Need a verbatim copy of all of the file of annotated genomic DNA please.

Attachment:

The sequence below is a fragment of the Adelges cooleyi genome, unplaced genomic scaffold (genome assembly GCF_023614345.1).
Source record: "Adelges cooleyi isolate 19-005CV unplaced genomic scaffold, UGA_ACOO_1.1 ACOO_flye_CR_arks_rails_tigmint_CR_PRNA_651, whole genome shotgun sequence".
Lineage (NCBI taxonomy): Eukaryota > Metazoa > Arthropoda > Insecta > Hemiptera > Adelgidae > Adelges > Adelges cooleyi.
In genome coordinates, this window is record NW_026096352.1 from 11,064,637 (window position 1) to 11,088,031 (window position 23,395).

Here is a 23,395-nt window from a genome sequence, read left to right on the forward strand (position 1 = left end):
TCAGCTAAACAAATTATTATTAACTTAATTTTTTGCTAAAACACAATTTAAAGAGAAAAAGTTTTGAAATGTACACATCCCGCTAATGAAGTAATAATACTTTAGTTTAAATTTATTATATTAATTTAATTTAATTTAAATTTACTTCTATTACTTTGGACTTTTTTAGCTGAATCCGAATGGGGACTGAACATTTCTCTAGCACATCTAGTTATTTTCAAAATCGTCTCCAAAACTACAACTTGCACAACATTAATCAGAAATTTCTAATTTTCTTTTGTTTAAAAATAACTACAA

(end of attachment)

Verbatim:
The sequence below is a fragment of the Adelges cooleyi genome, unplaced genomic scaffold (genome assembly GCF_023614345.1).
Source record: "Adelges cooleyi isolate 19-005CV unplaced genomic scaffold, UGA_ACOO_1.1 ACOO_flye_CR_arks_rails_tigmint_CR_PRNA_651, whole genome shotgun sequence".
Lineage (NCBI taxonomy): Eukaryota > Metazoa > Arthropoda > Insecta > Hemiptera > Adelgidae > Adelges > Adelges cooleyi.
In genome coordinates, this window is record NW_026096352.1 from 11,064,637 (window position 1) to 11,088,031 (window position 23,395).

Here is a 23,395-nt window from a genome sequence, read left to right on the forward strand (position 1 = left end):
TCAGCTAAACAAATTATTATTAACTTAATTTTTTGCTAAAACACAATTTAAAGAGAAAAAGTTTTGAAATGTACACATCCCGCTAATGAAGTAATAATACTTTAGTTTAAATTTATTATATTAATTTAATTTAATTTAAATTTACTTCTATTACTTTGGACTTTTTTAGCTGAATCCGAATGGGGACTGAACATTTCTCTAGCACATCTAGTTATTTTCAAAATCGTCTCCAAAACTACAACTTGCACAACATTAATCAGAAATTTCTAATTTTCTTTTGTTTAAAAATAACTACAA